What is Modernism?
Modernism is a current of artistic renewal that took place from the end of the 19th century to the middle of the 20th century. He stood out for his interest in breaking with traditional styles, for the search for new forms of expression and aesthetics, inspired by nature and contrary to the elements of the Industrial Revolution.
Modernism transcended mainly as a literary current that, along with other of its artistic disciplines such as painting, sculpture, architecture and music, sought to connect art with nature. The movement was a reaction in opposition to the new industrial and urbanized world.
The modernist current received several also accepted names, such as: Art nouveau, Jugendstil, Modern Style and Liberty. The diversity for its name reveals the character of freedom and breaking with the structures, which characterized the movement.
Characteristics of modernism
Modernism was characterized by:
- The break with the rules and what is considered traditional, both in religious and political as well as social issues.
- The new ideology and style, which broke with realism.
- The belief that truth is relative and there is no absolute truth.
- The exacerbation of the individual and his inner strength that influenced the subjectivist, impressionist, expressionist and surrealist movement.
Modernism sought to break with the established order and the rules of the bourgeoisie, and tried to create an art that was accessible to all social classes (without pursuing the mass production techniques of industrialized society).
It was characterized by representing themes such as love with an erotic and sensual tone (unlike traditional romanticism), by evoking distant places and from very ancient times and by the use of language considered prohibited at that time.
Modernism in literature
Modernism represented a radical change for literature. Although some works prior to World War I were considered modernist (such as those of Henry James and Joseph Conrad), the movement is considered to have originated in 1880 in Latin America. It was the first literary movement to emerge outside of Europe, which acquired sufficient strength to spread to the rest of the countries of the world.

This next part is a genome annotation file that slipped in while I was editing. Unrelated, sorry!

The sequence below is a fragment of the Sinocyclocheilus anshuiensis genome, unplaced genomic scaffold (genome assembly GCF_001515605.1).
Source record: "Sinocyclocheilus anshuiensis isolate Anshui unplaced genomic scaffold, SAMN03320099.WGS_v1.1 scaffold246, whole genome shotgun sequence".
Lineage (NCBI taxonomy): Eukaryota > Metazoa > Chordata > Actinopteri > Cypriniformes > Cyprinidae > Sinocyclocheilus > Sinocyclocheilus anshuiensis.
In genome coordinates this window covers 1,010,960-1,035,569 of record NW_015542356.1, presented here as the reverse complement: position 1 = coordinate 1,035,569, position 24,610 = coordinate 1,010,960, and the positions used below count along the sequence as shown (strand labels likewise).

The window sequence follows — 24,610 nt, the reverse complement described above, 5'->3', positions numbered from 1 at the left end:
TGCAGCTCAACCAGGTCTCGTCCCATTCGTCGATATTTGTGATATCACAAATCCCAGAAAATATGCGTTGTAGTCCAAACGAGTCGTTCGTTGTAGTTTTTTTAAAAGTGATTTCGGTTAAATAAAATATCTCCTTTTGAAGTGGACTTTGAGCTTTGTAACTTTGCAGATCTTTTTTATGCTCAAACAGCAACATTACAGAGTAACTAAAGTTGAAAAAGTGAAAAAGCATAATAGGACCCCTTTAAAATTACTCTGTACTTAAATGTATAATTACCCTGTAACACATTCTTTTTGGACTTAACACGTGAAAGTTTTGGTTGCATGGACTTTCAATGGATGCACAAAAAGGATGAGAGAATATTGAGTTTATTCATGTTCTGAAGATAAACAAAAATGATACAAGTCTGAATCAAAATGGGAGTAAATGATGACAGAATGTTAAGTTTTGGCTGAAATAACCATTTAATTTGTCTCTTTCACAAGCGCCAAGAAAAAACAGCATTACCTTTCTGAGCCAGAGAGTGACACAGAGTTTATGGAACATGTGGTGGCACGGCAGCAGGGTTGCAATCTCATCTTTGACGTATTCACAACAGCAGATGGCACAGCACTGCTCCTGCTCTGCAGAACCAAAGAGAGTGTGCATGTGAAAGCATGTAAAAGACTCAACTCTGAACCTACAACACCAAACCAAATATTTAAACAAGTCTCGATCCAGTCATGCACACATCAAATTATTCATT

The objective of modernist literature was to get rid of the old models, through the use of previously forbidden words, Gallicisms, archaisms and Latinisms, without losing the correct use of grammar and the various rhetorical figures. Some of the authors who were a source of inspiration for modernism were: Edgar Allan Poe, Paul Verlaine, Walt Whitman and Théophile Gautier.
In 1922 the work of the author James Joyce called “Ulysses”, was a historical event in the development of modern literature. It was a dense, long and controversial story. Some parts of the work were considered obscene, which is why it was banned for many years in several English-speaking countries.
Leading Modern Authors
Among the main modern Latin American authors the following stand out:
- Manuel Gutiérrez Nájera ( Mexico )
- Amado Nervo (Mexico)
- Gutiérrez Nájera (Mexico)
- Delmira Agustini ( Uruguay )
- Julio Herrera and Reissing (Uruguay)
- José Asunción Silva (Colombia)
- Leopoldo Antonio Lugones ( Argentina )
- Julián del Casal (Cuba)
- José Martí (Cuba)
- Rubén Darío ( Nicaragua )
Other modernist authors from Europe and the United States whose works were controversial and who managed to break with the traditional styles of narrative and chronological continuity were: Virginia Woolf, Marcel Proust, Gertrude Stein and William Faulkner.
Modernism in other arts
Modernism stood out in the visual arts with representatives such as the Frenchman Édouard Manet. In the 1860s, this artist managed to break with the traditional notions of using perspective and modeling. Through the particular use of line, shape and color, I achieve a representation of subjectivity to reflect reality.
In architecture , the highest modernist representative was the Catalan Antoni Gaudí, considered one of the most prodigious experts in his discipline. Gaudí managed to use a unique, personal and incomparable architectural language; demonstrating a special ability to take advantage of space and volume, together with an original transformation of the decorative materials.